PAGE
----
Gunhild urged his sons to do something about Earl Sigurd in Trondelag in the north: "I find it odd that you every summer are sailing on Viking expeditions to other countries, while you in your own country let an earl take your father's inheritance from you. Harald - your grandfather (Harald Fairhair) whom you are named after - would count it nothing to put an earl from power and life - the one that won the whole of Norway and later ruled it until his old age."
Hakon Jarl in deep thought. Created by the painter Christian Krogh (1852 - 1925) - Wikipedia.
Two of the kings - Harald Greycloak and Erling - did something about the problem: "They sailed at night by starlight." - "At the end of the night, they came to Aaglo - where Earl Sigurd was visiting. They set fire to the house and burned the farm and the Earl inside with all his people."
Harald Bluetooth then decided to change horse in Norway. He invited Sigurd Jarl's son Haakon Jarl to stay with him in Denmark.
At Harald Bluetooth also stayed Gold-Harald, who was the son of his brother Knud, who fell in England. He had his nickname because of all the gold he had gathered on his Viking expeditions. Gold-Harald claimed half the kingdom, which made Harald Bluetooth very angry, following Olav Tryggveson's Saga he said: " - that has no man demanded of King Gorm, the father of mine, that he should be half-king of Denmark, nor of his father, Horda-Knut or of Sigurd Snake-in-eye or Regnar Lodbrog."
It is said in several sagas that Harald Bluetooth and Haakon Jarl founded their friendship by baking a fox-cake together: Harald Bluetooth invited the Norwegian King Harald Greycloak to Denmark. Haakon and Gold-Harald had to wait for him with all their men at Hals in Limfjorden to kill him. Gold-Harald attacked Harald Greycloak first with superior strength and slew him. But after the battle moved Haakon Jarl forward with fresh forces and attacked Gold-Harald, grabbed him and hanged him in a gallows. Haakon Jarl was quickly forgiven by Harald Bluetooth for having killed his nephew.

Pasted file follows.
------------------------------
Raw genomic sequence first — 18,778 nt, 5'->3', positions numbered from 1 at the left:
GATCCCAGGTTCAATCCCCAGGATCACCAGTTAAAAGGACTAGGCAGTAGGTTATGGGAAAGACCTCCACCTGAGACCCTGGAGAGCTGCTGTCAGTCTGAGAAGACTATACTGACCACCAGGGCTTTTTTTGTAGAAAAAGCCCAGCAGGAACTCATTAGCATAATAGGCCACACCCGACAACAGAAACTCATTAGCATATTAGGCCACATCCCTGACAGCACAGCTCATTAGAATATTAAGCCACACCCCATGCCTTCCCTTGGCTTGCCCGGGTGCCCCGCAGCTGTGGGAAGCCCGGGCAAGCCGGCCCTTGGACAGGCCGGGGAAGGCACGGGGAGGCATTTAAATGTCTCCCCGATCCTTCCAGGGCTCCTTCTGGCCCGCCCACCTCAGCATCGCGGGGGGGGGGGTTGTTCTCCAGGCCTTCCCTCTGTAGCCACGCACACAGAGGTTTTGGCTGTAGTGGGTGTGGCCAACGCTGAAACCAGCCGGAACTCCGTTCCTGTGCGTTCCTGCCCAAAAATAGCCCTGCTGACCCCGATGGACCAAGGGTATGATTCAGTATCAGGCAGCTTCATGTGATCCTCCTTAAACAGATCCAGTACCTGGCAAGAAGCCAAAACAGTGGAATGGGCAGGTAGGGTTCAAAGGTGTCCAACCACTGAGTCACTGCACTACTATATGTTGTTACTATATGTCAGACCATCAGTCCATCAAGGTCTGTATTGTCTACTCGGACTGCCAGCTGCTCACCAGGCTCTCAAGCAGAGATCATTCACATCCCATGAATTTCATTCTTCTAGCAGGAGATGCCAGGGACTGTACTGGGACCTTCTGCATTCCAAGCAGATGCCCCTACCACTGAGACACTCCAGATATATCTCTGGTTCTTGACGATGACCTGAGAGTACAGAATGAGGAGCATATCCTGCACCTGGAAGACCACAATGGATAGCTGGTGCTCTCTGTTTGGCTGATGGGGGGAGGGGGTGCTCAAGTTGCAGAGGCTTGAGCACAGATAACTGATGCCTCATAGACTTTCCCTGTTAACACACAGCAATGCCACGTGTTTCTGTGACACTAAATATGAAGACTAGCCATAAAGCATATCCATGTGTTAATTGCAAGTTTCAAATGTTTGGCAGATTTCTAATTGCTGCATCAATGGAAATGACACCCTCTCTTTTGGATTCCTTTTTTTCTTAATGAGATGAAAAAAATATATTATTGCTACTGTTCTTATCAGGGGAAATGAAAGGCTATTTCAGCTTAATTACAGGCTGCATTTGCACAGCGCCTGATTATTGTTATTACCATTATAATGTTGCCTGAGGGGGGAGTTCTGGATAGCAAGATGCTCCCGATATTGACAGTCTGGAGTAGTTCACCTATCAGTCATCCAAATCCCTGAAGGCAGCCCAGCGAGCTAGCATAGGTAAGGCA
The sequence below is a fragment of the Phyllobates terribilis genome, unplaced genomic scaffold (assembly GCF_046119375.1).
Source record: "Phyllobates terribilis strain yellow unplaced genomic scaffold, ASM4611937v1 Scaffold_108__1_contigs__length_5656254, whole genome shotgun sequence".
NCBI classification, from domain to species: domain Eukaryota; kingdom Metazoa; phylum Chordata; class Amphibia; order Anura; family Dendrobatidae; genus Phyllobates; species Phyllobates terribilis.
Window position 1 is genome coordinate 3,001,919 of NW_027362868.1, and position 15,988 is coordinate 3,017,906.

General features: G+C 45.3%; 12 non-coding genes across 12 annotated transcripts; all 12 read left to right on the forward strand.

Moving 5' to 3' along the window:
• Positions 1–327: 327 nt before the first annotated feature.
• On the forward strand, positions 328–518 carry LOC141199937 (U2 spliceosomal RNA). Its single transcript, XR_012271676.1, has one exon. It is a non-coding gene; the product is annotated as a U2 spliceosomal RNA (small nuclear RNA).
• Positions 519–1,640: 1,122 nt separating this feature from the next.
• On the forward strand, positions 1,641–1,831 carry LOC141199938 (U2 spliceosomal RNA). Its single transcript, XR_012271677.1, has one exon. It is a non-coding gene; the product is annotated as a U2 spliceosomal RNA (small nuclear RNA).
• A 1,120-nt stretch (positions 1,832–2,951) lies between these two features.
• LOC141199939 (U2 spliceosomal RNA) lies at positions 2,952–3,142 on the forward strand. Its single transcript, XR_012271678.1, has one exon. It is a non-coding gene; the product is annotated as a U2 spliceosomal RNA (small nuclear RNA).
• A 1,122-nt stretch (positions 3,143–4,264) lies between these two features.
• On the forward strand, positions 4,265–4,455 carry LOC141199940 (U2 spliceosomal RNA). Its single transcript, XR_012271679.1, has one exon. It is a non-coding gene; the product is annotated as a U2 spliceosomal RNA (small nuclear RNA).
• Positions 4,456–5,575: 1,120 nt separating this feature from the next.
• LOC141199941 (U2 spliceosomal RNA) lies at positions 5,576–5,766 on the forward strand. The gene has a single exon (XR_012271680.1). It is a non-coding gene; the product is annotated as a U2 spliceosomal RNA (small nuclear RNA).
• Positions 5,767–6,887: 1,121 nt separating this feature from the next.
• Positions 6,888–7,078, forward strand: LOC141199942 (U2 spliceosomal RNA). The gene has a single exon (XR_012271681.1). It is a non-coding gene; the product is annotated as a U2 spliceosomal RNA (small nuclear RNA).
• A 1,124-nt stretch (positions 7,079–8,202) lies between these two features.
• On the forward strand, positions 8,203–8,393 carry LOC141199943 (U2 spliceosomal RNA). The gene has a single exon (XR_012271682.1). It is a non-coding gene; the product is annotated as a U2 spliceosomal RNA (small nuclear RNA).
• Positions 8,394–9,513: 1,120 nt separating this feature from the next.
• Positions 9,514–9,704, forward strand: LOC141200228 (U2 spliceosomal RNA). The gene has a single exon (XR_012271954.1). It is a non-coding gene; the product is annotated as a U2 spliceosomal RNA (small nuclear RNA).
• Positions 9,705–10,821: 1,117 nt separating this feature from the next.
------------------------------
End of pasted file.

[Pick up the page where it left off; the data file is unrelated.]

Thus Harald Bluetooth avoided getting blood on his hands with the death of his nephew, Gold-Harald and his other nephew and foster son, Harald Greycloak. At the same time, Haakon Jarl paved the way for his return to power in Norway in cooperation with Harald Bluetooth.
Knytlinga Saga recounts: "King Harald Gormson managed by deceit to end the days of the Norwegian King Harald Gunhildson; he fell at Hals in Limfjorden, as it is told in the Saga about the Norwegian kings; but thereafter King Harald sailed to Norway with his army and conquered the whole country, and put the Earl Haakon Sigurdson as a governor over it."
Haakon Jarl is hiding under a pigsty. When Haakon Jarl was about 65 years old, Olav Tryggvason approached and wanted to kill this heathen. He went to his good female friend, Tora, who hid him in a burrow under a pigsty together with his thrall, Kark. While he slept, he was killed by Kark, who presented his head to Olav Tryggvesson, who, however, paid him by also to be beheaded.